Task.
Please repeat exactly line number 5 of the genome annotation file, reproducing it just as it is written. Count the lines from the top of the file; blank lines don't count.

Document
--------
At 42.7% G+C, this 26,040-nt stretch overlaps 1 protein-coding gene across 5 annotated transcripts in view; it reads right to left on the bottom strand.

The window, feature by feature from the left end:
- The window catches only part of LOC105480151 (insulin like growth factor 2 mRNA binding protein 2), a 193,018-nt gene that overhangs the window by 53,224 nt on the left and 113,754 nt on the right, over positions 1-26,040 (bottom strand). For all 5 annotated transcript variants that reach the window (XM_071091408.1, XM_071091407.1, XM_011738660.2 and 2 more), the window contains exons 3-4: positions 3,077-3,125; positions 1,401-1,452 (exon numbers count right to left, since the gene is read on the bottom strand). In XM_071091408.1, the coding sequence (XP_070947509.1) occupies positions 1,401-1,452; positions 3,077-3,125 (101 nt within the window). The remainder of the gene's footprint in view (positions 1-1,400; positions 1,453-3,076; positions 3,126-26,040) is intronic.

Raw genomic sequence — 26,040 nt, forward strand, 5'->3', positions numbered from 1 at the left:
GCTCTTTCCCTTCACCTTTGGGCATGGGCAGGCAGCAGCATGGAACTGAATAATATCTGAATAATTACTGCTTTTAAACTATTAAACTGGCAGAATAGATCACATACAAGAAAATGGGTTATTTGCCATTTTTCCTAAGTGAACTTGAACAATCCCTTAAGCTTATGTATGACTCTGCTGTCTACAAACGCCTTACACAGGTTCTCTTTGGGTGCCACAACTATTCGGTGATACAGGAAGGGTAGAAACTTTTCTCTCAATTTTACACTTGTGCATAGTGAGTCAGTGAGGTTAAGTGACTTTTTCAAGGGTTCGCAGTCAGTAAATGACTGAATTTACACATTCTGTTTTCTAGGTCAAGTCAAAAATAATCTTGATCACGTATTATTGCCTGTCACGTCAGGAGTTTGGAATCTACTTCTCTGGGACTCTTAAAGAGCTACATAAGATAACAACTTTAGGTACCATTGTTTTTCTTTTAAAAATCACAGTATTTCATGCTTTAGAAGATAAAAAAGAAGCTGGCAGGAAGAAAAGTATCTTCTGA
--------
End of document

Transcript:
GCTCTTTCCCTTCACCTTTGGGCATGGGCAGGCAGCAGCATGGAACTGAATAATATCTGAATAATTACTGCTTTTAAACTATTAAACTGGCAGAATAGATCACATACAAGAAAATGGGTTATTTGCCATTTTTCCTAAGTGAACTTGAACAATCCCTTAAGCTTATGTATGACTCTGCTGTCTACAAACGCCTTACACAGGTTCTCTTTGGGTGCCACAACTATTCGGTGATACAGGAAGGGTAGAAACTTTTCTCTCAATTTTACACTTGTGCATAGTGAGTCAGTGAGGTTAAGTGACTTTTTCAAGGGTTCGCAGTCAGTAAATGACTGAATTTACACATTCTGTTTTCTAGGTCAAGTCAAAAATAATCTTGATCACGTATTATTGCCTGTCACGTCAGGAGTTTGGAATCTACTTCTCTGGGACTCTTAAAGAGCTACATAAGATAACAACTTTAGGTACCATTGTTTTTCTTTTAAAAATCACAGTATTTCATGCTTTAGAAGATAAAAAAGAAGCTGGCAGGAAGAAAAGTATCTTCTGA